Friday, September 14, 2007

Induction lamps - from Energy Star.Gov, Building Lighting Chapter

Induction lamps, also called electrodeless lamps, consist of a high-frequency power generator, a coupling device that generates a magnetic field (essentially an antenna), and a glass housing that contains the gases and phosphor coating—no electrodes required. The main advantages of induction lighting are the ability to produce a substantial amount of light in a relatively compact package and a long lamp life due to the elimination of the electrodes. The major drawback of induction lighting is high installed cost. In applications where maintenance costs are high, though, induction lighting systems can be cost-effective.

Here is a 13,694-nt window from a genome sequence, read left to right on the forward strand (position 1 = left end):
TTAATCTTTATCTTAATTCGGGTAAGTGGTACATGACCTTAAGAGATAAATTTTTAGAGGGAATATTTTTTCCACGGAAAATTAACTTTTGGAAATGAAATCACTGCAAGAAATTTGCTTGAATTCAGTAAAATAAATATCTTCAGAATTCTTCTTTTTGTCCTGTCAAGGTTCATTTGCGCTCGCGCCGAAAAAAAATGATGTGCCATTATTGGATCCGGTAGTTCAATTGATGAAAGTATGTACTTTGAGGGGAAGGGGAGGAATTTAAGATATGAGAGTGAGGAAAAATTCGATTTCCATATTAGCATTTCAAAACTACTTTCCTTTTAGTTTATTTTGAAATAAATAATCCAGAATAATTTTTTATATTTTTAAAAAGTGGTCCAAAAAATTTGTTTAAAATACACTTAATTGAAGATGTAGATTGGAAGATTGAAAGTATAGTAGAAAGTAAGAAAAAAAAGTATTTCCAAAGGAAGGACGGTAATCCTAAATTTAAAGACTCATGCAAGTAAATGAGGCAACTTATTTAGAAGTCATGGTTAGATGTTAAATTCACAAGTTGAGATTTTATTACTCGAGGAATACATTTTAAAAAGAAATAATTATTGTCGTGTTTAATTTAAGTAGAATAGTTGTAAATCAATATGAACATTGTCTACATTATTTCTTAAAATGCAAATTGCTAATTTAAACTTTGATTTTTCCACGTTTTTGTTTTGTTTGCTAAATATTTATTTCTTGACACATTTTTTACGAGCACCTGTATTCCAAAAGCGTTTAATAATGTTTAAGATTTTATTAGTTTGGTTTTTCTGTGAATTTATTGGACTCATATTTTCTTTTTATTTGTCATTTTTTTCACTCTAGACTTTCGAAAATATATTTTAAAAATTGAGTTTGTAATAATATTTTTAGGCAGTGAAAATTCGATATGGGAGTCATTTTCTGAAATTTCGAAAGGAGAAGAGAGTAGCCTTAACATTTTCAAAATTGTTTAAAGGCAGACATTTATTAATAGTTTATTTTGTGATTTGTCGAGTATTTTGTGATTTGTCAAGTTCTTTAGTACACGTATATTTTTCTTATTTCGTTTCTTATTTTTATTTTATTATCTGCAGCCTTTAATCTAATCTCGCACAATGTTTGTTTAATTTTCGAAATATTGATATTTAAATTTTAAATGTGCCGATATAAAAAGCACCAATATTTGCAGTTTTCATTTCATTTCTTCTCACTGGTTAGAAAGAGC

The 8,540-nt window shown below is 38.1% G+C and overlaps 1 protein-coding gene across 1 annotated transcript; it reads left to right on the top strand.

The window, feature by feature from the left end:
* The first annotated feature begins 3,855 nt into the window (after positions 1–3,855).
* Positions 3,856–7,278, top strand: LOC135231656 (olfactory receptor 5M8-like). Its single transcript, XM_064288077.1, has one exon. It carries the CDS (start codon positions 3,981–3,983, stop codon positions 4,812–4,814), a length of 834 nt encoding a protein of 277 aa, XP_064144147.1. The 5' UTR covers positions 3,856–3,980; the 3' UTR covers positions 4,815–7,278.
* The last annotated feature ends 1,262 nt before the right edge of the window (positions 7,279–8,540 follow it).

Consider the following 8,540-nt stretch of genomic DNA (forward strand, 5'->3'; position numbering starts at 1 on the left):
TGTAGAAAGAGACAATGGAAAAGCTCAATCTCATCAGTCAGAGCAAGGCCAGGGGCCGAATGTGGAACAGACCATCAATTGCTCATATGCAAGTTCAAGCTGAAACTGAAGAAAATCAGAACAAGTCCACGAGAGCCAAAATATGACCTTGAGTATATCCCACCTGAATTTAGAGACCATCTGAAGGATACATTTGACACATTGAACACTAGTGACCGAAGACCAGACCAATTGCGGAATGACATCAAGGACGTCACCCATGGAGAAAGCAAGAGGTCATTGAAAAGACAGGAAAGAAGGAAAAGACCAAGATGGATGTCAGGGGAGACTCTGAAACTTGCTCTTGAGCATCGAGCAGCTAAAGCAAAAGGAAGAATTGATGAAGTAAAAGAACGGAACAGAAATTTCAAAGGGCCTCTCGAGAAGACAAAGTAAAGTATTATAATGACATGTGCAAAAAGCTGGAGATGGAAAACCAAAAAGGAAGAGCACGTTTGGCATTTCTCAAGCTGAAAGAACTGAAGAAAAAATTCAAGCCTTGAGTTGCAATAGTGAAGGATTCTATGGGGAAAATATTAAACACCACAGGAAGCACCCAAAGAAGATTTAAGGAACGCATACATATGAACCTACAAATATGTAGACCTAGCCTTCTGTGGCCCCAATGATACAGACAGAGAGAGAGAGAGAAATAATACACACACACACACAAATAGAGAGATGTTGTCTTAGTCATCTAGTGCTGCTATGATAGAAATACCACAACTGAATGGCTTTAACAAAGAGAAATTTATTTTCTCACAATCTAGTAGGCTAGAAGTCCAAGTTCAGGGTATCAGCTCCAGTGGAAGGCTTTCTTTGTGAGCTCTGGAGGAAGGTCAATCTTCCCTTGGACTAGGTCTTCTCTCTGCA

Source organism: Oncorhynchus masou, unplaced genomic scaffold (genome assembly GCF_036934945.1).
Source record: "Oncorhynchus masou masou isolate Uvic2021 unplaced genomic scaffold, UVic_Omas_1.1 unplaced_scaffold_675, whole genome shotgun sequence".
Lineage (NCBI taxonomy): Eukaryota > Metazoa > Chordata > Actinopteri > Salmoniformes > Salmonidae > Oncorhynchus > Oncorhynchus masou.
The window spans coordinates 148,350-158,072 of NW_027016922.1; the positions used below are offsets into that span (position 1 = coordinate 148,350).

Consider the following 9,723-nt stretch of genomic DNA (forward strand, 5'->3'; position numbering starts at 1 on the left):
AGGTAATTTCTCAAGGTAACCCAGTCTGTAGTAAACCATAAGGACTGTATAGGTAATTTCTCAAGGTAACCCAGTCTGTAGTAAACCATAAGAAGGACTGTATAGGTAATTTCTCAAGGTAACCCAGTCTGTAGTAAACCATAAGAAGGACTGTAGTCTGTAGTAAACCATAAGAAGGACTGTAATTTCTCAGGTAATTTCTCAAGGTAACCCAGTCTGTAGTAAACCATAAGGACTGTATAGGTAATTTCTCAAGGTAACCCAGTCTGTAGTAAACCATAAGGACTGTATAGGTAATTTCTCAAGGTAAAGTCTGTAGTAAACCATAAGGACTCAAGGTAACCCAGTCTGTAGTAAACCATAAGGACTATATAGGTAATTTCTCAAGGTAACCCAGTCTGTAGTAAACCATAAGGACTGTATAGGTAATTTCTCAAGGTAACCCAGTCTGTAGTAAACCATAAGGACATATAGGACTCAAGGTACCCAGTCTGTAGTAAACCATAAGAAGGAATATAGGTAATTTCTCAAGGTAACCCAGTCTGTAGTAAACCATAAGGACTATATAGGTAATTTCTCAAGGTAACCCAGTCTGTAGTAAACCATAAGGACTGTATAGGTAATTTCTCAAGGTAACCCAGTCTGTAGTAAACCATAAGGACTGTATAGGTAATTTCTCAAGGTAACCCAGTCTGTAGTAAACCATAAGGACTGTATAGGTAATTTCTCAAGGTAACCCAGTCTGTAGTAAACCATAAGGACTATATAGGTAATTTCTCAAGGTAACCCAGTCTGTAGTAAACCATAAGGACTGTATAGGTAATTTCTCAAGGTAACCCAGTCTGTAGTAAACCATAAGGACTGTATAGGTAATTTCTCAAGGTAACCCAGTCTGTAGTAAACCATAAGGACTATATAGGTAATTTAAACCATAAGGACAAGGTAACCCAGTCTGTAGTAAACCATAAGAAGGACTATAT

Existing induction-lamp products are aimed at two distinct market niches. The higher-wattage versions available (55 to 165 W) offer very long life (up to 100,000 hours) and can be a good choice anywhere that relamping and maintenance are difficult or hazardous. These lamps have been used in all of the following locations:

Escalator wells
High-ceilinged spaces, including atriums (such as over open mall areas) and in warehouses and factories
Parking garages
Roadways, including bridges, tunnels, underpasses, and signs
Exterior pedestrian lighting

Lower-wattage induction lamps (20 and 23 watts) are also available as direct replacements for medium-base incandescent and compact fluorescent lamps. They offer efficacies of about 50 lumens per watt, CRIs of 82, and an expected life of 15,000 hours.

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